Encouraging in the study is the fact that none of men interviewed who slammed (injected) drugs reported sharing of equipment, citing this as a very important aspect of their drug use. This is not always the experience reported by our service users, but highlights that with access to adequate needle exchange programmes there is a high likelihood that the risk of sharing would be reduced. Encouraging too is that all the men interviewed took their responsibilities around onward transmission of HIV very seriously and that a sizeable minority of men always maintained condom use whilst using drugs, challenging the perception that barebacking has to be the norm.
A recurrent theme in both the study and our work with service users is a level of discontent with their sex lives and with the feeling that either they, or the men they meet, feel compelled to use drugs to enjoy sex. Many tell us they’d prefer to have a partner, and true intimacy, but only ever seem to meet people looking for casual sex. At London Friend we’re interested in challenging this narrative, encouraging debate on the perceived norms on the gay scene. If so many men are telling us the same thing maybe nobody is truly getting out of chemsex what they say they’re really looking for?
Accessing the right support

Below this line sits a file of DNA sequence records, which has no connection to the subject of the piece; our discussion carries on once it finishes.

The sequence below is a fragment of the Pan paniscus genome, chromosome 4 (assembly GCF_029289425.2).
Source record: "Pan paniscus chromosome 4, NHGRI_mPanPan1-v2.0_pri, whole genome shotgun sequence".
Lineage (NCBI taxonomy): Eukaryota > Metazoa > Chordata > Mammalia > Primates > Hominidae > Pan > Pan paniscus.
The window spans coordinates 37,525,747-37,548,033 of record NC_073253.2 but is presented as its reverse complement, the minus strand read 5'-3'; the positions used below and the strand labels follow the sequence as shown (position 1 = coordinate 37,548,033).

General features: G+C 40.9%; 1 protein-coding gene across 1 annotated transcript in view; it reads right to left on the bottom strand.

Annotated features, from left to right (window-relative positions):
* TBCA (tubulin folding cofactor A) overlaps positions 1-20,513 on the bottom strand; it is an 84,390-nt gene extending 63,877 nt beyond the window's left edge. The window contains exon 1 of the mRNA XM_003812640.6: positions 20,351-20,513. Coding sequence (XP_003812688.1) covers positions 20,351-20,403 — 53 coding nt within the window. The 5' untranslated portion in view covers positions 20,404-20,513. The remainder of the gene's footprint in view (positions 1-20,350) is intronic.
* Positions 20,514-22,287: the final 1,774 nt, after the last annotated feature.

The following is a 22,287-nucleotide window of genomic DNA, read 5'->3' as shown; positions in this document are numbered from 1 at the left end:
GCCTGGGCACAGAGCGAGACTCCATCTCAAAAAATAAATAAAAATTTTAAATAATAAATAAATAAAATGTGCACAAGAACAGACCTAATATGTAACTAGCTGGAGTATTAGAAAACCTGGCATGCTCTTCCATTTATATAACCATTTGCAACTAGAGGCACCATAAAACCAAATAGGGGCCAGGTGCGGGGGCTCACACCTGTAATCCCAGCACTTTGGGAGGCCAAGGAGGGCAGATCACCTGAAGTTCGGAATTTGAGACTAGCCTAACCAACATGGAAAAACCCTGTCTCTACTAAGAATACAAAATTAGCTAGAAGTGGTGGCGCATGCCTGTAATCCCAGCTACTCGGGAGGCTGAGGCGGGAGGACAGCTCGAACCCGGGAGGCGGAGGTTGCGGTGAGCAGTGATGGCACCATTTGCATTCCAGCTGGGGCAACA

We were pleased to read that where men had accessed specialist support from services such as Antidote satisfaction levels were high, and the experience of services like ours in working with gay men and drugs in a sensitive and pragmatic way was valued. Since 2002 Antidote has worked hard to understand the issues affecting LGBT people around their drug and alcohol use, and to provide services that can meet their differing needs, understanding that the substances they use and the way they use them differs hugely from the heroin and crack cocaine use more typically seen within mainstream drug services. We know it’s essential to understand exactly what people are feeling and that they feel safe and able to talk about both their drug use and the sex they are having. Many in the study indicated they feel more comfortable accessing support in sexual health settings, something we have been providing for three years in GUM clinics like the Mortimer Market PEP Clinic and 56 Dean Street where we work at Code (for men using drugs for sex) and cliniQ (a specialist service for trans people).